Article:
"In my judgment the people of no nation can lose their liberty so long as a Bill of Rights like ours survives and its basic purposes are conscientiously interpreted, enforced and respected so as to afford continuous protection against old, as well as new, devices and practices which might thwart those purposes. I fear to see the consequences of the Court's practice of substituting its own concepts of decency and fundamental justice for the language of the Bill of Rights as its point of departure in interpreting and enforcing that Bill of Rights."
Justice Hugo L. Black
(1886-1971) US Supreme Court Justice
Adamson v. California, 332 U.S. 46, 89 (Dissent) (1947)
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Reader comments about this quote:
Funny he should talk like this then later join Chief Justice Earl Warren in issuing Court Orders which is simply how the court gets around the constitution to pass laws on their own.
 -- cal, lewisville, tx     
    Enter, the (anti) Patriot Act, the War on Terror, Security, Perpetual War...The Bill of Rights is no longer...You have NO rights. None.
     -- J Carlton, Calgary     
    Wrong ,J Carlton, you have the "right" to do as you're told by those wonderful people in Washington.
     -- jim k, Austin, Tx     
    jim k, that would be pretty funny if it weren't so true.
     -- J Carlton, Calgary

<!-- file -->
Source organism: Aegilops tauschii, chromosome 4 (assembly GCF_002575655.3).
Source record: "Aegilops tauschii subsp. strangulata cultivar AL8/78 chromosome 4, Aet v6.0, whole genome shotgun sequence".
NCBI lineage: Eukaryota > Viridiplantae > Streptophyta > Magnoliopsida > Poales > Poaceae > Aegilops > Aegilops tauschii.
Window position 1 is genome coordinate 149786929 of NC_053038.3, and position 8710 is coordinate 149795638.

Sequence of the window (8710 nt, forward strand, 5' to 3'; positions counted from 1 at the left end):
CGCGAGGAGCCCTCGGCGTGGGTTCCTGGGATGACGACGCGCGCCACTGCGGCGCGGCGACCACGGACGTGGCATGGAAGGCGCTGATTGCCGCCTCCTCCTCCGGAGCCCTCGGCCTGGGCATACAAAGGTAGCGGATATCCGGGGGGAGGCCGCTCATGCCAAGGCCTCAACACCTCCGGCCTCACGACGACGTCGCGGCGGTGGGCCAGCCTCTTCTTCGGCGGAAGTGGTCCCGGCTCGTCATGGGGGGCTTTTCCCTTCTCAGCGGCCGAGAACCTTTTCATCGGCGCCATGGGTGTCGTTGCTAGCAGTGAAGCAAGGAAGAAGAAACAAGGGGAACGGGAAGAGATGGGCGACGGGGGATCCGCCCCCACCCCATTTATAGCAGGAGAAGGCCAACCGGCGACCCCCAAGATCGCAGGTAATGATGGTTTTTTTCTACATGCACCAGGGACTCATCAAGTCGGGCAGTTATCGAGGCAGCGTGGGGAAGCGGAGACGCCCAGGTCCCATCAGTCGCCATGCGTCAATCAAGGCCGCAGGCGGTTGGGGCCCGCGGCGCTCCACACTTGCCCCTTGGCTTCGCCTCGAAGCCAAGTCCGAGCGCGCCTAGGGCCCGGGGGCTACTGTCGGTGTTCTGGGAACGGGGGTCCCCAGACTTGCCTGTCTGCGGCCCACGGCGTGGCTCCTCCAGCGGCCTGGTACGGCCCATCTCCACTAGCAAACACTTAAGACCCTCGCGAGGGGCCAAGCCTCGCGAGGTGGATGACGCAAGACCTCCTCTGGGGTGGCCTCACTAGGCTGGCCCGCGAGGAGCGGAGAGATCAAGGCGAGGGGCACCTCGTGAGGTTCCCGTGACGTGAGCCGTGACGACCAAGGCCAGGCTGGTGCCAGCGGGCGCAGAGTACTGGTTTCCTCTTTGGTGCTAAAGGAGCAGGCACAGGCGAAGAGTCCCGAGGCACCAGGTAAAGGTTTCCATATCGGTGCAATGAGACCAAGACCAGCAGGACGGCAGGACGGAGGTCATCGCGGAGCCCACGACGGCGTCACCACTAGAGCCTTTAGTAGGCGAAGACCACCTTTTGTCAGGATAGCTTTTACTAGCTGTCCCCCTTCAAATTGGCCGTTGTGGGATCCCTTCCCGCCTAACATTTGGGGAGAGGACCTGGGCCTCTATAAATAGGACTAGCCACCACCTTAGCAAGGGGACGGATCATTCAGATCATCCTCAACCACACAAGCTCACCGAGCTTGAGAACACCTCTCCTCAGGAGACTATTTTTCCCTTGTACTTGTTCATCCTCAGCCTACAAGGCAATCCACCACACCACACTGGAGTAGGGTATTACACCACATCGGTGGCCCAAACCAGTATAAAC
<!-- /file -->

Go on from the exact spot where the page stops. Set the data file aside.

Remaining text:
Once the commercial and common law jurisdictions were merged into one during FDR's tenure, ALL the courts, Supreme and otherwise, became Admiralty/Maritime courts in which judges make law through precedent. The States need to re-assert their soveriegn power and put Washington's dictates back into their own jurisdiction. The quote is right on -- however, according to the source, this was a dissenting opinion. Maybe Americans are just not bright enough to be free -- it sure seems that we do everything in our power to give that away to some 'authority'. What a bunch of whining cowards we have become.
     -- E Archer, NYC     
    The occupying statist theocracy infesting this land does not recognize individual sovereignty, inalienable rights or liberty based in "the laws of nature and of nature's God" (Declaration of Independence). With all the calling on courts for rights' relief and violation  i.e. issues related to disease, vaccinations, cures, etc., the most to its core reasoning  current courts do not recognize nor have authority to adjudicate rights.
     -- Mike, Norwalk     
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